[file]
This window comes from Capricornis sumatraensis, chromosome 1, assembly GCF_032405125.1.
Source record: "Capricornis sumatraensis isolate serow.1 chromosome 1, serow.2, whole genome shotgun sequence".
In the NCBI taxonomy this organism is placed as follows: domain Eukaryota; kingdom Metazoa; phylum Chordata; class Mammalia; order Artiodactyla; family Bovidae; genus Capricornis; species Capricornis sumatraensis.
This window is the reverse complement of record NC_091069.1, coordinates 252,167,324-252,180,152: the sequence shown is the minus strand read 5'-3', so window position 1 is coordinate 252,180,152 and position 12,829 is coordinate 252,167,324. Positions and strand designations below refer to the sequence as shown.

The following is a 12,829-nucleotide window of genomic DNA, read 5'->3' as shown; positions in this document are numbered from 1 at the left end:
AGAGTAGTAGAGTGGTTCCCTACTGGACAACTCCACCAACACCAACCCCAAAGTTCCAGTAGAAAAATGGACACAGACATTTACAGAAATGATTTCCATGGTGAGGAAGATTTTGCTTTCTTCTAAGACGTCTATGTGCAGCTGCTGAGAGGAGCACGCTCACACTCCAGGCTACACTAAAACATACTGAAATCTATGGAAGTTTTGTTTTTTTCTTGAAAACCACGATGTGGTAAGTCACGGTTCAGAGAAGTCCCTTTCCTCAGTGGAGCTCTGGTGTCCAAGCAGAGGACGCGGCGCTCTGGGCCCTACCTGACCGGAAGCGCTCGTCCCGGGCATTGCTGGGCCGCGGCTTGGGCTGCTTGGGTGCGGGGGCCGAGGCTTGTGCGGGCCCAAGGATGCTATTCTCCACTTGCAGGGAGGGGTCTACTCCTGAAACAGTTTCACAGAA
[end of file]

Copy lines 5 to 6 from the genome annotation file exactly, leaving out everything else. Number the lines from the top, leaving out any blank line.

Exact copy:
The following is a 12,829-nucleotide window of genomic DNA, read 5'->3' as shown; positions in this document are numbered from 1 at the left end:
AGAGTAGTAGAGTGGTTCCCTACTGGACAACTCCACCAACACCAACCCCAAAGTTCCAGTAGAAAAATGGACACAGACATTTACAGAAATGATTTCCATGGTGAGGAAGATTTTGCTTTCTTCTAAGACGTCTATGTGCAGCTGCTGAGAGGAGCACGCTCACACTCCAGGCTACACTAAAACATACTGAAATCTATGGAAGTTTTGTTTTTTTCTTGAAAACCACGATGTGGTAAGTCACGGTTCAGAGAAGTCCCTTTCCTCAGTGGAGCTCTGGTGTCCAAGCAGAGGACGCGGCGCTCTGGGCCCTACCTGACCGGAAGCGCTCGTCCCGGGCATTGCTGGGCCGCGGCTTGGGCTGCTTGGGTGCGGGGGCCGAGGCTTGTGCGGGCCCAAGGATGCTATTCTCCACTTGCAGGGAGGGGTCTACTCCTGAAACAGTTTCACAGAA